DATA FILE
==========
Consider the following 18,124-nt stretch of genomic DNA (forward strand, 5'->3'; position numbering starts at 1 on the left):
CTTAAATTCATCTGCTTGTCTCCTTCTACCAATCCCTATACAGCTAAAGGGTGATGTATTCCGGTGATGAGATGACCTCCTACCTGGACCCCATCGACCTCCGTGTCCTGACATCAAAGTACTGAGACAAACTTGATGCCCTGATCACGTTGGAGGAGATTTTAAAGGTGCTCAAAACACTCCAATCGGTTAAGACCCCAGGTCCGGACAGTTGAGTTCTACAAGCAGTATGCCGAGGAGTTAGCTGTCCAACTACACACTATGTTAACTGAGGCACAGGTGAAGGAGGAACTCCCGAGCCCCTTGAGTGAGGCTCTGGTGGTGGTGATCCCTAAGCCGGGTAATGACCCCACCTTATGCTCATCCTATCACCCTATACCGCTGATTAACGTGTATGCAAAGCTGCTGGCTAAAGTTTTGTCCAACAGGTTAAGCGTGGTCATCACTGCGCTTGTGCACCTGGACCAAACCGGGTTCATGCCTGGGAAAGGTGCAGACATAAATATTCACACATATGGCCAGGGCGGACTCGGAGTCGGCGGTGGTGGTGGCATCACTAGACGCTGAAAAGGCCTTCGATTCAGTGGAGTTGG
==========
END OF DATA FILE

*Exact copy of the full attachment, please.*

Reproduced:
Consider the following 18,124-nt stretch of genomic DNA (forward strand, 5'->3'; position numbering starts at 1 on the left):
CTTAAATTCATCTGCTTGTCTCCTTCTACCAATCCCTATACAGCTAAAGGGTGATGTATTCCGGTGATGAGATGACCTCCTACCTGGACCCCATCGACCTCCGTGTCCTGACATCAAAGTACTGAGACAAACTTGATGCCCTGATCACGTTGGAGGAGATTTTAAAGGTGCTCAAAACACTCCAATCGGTTAAGACCCCAGGTCCGGACAGTTGAGTTCTACAAGCAGTATGCCGAGGAGTTAGCTGTCCAACTACACACTATGTTAACTGAGGCACAGGTGAAGGAGGAACTCCCGAGCCCCTTGAGTGAGGCTCTGGTGGTGGTGATCCCTAAGCCGGGTAATGACCCCACCTTATGCTCATCCTATCACCCTATACCGCTGATTAACGTGTATGCAAAGCTGCTGGCTAAAGTTTTGTCCAACAGGTTAAGCGTGGTCATCACTGCGCTTGTGCACCTGGACCAAACCGGGTTCATGCCTGGGAAAGGTGCAGACATAAATATTCACACATATGGCCAGGGCGGACTCGGAGTCGGCGGTGGTGGTGGCATCACTAGACGCTGAAAAGGCCTTCGATTCAGTGGAGTTGG